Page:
The exhibition devoted to Mona Hatoum, a British artist of Palestinian origin, will be presented at IVAM from 16 April to 12 September 2021. It gathers together a selection of sculptures, large-scale installations and works on paper created mostly in the last two decades. It is intended to serve as a tribute to an artistic oeuvre of great diversity and significance and to give the public in Valencia a firsthand, physical experience of the diversity and scope of her output presenting key works that have become iconic pieces of the contemporary art world.
Hatoum is interested in creating formally simple and reductive works that nevertheless impact viewers on an emotional and psychological level. Her work is intentionally created with paradoxical layers of meaning that produce ambiguity and ambivalence to allow several possible and contradictory readings. She often uses attractive and seductive materials to create alluring objects and installations that, on close inspection, reveal a hidden layer of threat or danger lurking underneath the surface.
On entering the exhibition at IVAM, visitors are confronted with Bunker (2011), an imposing installation consisting of what appear to be models of eight empty and derelict architectural structures. Each building is made up of stacked steel rectangular tube sections that have been subjected to cutting and burning, giving them the appearance of buildings that have been scarred by war. All of the structures in this sombre cityscape refer specifically to buildings from Hatoum’s native Beirut. Walking among the steel skeletons of these model buildings, each with its own patina of burnt-out holes, we are reminded of the violent conflict that is etched into both the physical surface and collective psyche of the city.
Furniture and other familiar objects feature prominently in a number of works. When modified or scaled up to surreal proportions, these innocuous objects turn into a reality that reflects a suspicious, insidious and hostile environment. In Quarters (1996), bunk beds are stacked up five levels high and look like institutional structures that are designed to contain and control the population. In Paravent and Daybed (both 2008), vegetable and cheese graters have been scaled up, respectively, to the size of a room divider that cuts aggressively across the space and a bed that offers discomfort and pain. These works appear strange or disorientating and present us with a world characterised by conflict and contradictions. All this is articulated through the formal language of Minimalism, Conceptual Art and a nudge at Surrealism.
The exhibition will also present a number of key works devoted to maps, an ongoing theme which has been articulated in Hatoum’s work in very diverse materials since the mid-90s. Included is Present Tense (1996-2011), which was first created in Jerusalem, where the artist used square blocks of local olive oil soap and red glass beads to draw the fragmented map of the Oslo Peace Accord of 1993. Also included is the iconic sculpture Hot Spot (2013), a large cage-like stainless steel globe with red neon to outline the contours of the world on its surface.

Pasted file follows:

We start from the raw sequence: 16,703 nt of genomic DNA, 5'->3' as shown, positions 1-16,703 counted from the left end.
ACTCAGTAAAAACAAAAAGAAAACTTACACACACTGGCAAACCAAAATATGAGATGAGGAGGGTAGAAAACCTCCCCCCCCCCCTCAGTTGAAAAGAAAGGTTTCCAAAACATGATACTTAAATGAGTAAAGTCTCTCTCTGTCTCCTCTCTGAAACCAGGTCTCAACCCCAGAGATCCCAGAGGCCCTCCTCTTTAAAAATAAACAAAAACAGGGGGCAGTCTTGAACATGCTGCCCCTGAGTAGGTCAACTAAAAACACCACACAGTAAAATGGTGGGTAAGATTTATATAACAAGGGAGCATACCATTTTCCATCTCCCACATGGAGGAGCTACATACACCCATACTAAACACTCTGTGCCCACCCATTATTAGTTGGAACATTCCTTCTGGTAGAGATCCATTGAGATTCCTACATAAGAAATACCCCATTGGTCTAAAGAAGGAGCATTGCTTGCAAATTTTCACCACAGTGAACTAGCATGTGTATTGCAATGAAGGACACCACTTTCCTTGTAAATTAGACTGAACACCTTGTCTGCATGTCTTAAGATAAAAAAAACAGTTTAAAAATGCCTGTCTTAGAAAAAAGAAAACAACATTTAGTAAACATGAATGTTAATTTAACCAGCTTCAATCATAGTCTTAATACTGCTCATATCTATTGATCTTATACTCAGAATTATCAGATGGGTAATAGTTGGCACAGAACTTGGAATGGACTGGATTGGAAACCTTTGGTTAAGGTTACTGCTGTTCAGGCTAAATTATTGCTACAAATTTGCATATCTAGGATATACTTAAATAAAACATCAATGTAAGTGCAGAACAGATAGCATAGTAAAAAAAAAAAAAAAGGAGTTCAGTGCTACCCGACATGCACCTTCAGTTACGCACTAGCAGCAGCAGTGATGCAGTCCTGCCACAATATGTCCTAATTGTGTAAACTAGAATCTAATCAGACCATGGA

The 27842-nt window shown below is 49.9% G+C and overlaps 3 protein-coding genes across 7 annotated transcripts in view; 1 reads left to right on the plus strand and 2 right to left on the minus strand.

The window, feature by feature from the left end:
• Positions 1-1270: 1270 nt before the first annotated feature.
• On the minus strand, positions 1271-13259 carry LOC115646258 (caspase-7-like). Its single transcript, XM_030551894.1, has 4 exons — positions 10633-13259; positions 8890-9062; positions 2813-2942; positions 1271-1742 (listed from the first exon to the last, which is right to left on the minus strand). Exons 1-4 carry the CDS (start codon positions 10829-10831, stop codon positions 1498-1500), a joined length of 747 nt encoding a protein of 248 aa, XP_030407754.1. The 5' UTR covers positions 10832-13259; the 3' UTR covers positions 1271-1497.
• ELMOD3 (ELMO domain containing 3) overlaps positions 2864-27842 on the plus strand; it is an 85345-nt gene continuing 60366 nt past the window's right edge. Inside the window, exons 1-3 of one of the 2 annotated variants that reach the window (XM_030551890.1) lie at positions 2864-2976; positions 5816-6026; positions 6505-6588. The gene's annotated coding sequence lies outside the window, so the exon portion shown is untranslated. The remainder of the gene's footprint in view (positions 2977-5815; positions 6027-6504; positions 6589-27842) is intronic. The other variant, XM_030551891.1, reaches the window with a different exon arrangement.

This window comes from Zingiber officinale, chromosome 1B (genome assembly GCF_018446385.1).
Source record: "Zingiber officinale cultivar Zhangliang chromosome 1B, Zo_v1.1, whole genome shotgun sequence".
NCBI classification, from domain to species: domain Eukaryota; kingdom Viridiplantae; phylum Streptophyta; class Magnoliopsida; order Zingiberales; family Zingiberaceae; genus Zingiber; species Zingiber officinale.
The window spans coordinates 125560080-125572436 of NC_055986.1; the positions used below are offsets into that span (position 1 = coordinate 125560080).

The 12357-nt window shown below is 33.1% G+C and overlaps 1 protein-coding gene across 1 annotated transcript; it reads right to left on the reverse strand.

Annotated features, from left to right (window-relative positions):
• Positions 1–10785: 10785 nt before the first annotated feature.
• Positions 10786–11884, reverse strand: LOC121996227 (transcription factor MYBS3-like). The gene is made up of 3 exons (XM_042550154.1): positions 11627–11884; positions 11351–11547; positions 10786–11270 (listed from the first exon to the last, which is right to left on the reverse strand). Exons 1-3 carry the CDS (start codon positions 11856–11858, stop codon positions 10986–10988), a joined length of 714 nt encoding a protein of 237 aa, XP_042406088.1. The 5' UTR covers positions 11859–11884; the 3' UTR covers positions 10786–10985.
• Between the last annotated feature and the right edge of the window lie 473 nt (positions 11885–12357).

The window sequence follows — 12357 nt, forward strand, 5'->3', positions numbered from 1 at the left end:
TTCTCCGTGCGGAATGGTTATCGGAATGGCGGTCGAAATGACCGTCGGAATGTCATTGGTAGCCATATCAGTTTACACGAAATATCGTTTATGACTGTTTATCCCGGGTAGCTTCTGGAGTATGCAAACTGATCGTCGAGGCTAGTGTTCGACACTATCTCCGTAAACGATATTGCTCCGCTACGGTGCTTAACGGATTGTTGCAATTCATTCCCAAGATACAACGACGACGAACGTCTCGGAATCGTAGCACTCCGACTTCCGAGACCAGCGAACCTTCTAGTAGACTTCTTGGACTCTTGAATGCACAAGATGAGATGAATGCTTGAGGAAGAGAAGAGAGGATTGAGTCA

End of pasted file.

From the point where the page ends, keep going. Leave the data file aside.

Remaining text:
The work is mesmerising but also buzzes with an intense and seemingly dangerous energy depicting the whole world as a spot of conflict and unrest. Hatoum will also create Map (clear) 2021, a new version from the series of works which consist of a large expanse of clear glass marbles in the shape of a world map that covers the entire floor area of a large room with a shimmering and seductive surface, one that is nevertheless very unstable and threatening as it destabilises the floor surface and turns it into a treacherous unnavigable space. Hatoum has also created a series of works on paper on the theme of maps and mappings.
The final installation in the exhibition also resonates with contradictions. Impenetrable (2009), a precariously suspended large cube (3 x 3 x 3 metres), hovers above the ground as if levitating. It is a light and airy structure which is made of barbed wire rods invisibly suspended from the ceiling, juxtaposing what appears to be a transparent and delicate structure with heavy associations of restricted movement, borders and war zones.
Mona Hatoum was born into a Palestinian family in Beirut in 1952. While on a short visit to London in 1975, the outbreak of the Lebanese Civil War prevented her from returning home and she has lived in London ever since.
She has held solo exhibitions in numerous museums in Europe, the United States, Canada and Australia. She has also participated in many important exhibitions including the Venice Biennale (1995 and 2005), Documenta, Kassel (2002 and 2017), Biennale of Sydney (2006), Istanbul Biennial (1995 and 2011) and Moscow Biennale of Contemporary Art (2013).
Recent solo exhibitions include a major survey organised by Centre Pompidou, Paris (2015) that toured to Tate Modern, London, and KIASMA, Helsinki (2016). Another survey was initiated by the Menil Collection, Houston (2017) and travelled to the Pulitzer Arts Foundation, St Louis (2018).
Hatoum was awarded the Joan Miró Prize (2011), the 10th Hiroshima Art Prize by the city of Hiroshima (2017), and most recently the Praemium Imperiale by the Japan Art Foundation for her lifetime achievements in the category of sculpture (2019). She is the current recipient of the 2020 edition of the Julio González Prize, awarded since 2000 by the Institut Valencià d’Art Modern (IVAM).